MarketLine Blog

Apple’s Share Price Plummets: An end to the tech giant’s perceived monopoly on innovation?

On November 1 2018, Apple announced its Q4 2018 results. The limelight was stolen, however, by the warning of poor sales over the next quarter – the crucial Christmas shopping period. This announcement scared off many investors and since the start of the month the company’s share price has fallen by more than 20% – now down to $172.29 a share as of the close of markets on Friday November 23. The sell-off has effectively wiped all of Apple’s gains since the start of 2018, with the share price currently only 0.02% above its opening price on January 2.

Every company has to compete on either price or quality, or a combination of the two. Since its inception Apple has refused to compete on price. The company is well-known for completely revolutionizing industries – the release of its iPod music player and iTunes in 2001 and 2003 respectively turned the digital music industry on its head, while the iPhone in 2007 transformed the mobile phone industry despite being far from the best phone available at the time. The company has managed to craft an image that is in control and for years consumers have happily paid a premium to access Apple’s product line.

Increasingly, however, innovation in the smartphone industry has slowed down and become stale. While in the past smartphone companies were able to wow both markets and consumers with new technology such as fingerprint scanners, very large internal storage, smart AI and powerful cameras, developments today are more of the ilk of smaller bevels and adding an extra half-inch to screen sizes. Apple is slowly losing its image as the most innovative smartphone company because whatever new technology comes along today, every smartphone company is quickly implementing it in their devices.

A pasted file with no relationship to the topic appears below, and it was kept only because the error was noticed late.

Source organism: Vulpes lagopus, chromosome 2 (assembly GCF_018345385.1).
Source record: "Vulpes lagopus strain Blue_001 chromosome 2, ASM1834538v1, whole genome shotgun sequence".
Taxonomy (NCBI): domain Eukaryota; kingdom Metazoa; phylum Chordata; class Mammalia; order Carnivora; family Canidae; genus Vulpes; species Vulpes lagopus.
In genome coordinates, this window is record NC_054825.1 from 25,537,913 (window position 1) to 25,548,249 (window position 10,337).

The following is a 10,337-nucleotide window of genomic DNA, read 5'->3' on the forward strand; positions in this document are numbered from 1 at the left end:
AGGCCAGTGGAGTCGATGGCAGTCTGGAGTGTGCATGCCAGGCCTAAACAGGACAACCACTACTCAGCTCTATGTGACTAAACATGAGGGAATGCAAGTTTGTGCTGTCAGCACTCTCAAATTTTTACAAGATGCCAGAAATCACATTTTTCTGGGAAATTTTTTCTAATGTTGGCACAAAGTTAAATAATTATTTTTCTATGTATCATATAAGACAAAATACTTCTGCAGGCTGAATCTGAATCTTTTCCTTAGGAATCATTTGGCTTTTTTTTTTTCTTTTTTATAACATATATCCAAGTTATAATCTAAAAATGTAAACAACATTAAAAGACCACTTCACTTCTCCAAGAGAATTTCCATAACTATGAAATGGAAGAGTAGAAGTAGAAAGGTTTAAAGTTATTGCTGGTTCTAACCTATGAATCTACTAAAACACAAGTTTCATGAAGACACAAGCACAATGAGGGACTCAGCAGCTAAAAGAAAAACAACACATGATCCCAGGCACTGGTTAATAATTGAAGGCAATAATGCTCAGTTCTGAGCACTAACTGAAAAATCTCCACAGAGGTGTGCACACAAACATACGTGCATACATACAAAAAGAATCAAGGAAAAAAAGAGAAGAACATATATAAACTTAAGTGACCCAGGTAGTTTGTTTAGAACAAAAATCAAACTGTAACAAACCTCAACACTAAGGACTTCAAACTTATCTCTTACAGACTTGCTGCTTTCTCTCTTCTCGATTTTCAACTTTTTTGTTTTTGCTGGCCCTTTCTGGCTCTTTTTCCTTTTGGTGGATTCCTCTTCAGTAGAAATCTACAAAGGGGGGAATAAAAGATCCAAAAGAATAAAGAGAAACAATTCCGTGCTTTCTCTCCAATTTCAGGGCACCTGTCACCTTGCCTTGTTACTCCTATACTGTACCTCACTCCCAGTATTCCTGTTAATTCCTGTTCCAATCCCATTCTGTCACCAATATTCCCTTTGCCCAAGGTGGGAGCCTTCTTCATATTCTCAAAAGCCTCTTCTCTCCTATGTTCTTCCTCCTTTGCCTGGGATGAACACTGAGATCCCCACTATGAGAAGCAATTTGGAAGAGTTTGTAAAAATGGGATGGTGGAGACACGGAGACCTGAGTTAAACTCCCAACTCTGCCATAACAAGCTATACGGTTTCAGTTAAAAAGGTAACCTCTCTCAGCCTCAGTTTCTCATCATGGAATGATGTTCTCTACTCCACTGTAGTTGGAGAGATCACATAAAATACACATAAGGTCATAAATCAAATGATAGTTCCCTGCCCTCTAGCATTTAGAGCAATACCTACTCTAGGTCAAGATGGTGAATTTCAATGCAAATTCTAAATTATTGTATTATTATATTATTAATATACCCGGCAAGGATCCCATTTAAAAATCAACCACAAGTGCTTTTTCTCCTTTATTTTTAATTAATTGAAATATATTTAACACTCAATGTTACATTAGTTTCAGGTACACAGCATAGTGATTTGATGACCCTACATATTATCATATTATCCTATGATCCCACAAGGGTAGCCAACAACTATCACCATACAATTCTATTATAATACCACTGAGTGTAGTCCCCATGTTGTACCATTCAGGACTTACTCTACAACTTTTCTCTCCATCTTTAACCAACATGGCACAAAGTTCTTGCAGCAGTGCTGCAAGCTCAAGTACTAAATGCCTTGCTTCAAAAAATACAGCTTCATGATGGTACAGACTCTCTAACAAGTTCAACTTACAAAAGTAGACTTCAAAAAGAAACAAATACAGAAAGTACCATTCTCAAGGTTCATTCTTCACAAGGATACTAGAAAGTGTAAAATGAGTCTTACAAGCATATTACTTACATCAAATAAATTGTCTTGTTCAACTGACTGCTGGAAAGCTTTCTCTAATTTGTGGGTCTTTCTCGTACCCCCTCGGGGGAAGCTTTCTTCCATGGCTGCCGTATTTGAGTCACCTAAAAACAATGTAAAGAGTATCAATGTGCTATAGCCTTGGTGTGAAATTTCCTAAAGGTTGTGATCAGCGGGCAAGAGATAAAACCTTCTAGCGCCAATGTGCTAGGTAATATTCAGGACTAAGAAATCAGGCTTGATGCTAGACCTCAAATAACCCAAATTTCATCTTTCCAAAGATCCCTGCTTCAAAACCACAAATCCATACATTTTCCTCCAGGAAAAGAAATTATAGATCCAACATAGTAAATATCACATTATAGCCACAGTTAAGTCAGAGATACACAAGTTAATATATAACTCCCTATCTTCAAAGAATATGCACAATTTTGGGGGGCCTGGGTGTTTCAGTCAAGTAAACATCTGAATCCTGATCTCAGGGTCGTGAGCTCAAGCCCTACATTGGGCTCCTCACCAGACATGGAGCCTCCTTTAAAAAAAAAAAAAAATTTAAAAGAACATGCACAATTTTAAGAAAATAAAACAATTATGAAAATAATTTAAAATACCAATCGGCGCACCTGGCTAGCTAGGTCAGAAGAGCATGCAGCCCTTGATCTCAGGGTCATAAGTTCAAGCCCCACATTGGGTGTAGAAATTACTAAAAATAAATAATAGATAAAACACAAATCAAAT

Apple’s most recent release – the iPhone XR, which costs over $1,000 -, has proved to be divisive. While it has sold well, many consumers who were undecided about Apple are discounting the company, instead spending their money with more reasonably-price competition. Rival company devices are still almost as innovative (and in many cases more powerful) than Apple’s latest devices. Apple continues to position itself as a company creating near perfect devices, but as consumers are becoming increasingly frugal and savvy, the company is exposed to changing consumer demands.

Apple needs to broaden its horizons a little and develop devices that will suit the customers of its competitors. While the company isn’t going anywhere for a long time, the smartphone market is becoming increasingly saturated and the tech company needs to appeal to a wider audience to thrive. Its refusal to compete on price is leaving the company exposed as products become increasingly homogenized and customers become increasingly aware of just what they can get for their money.

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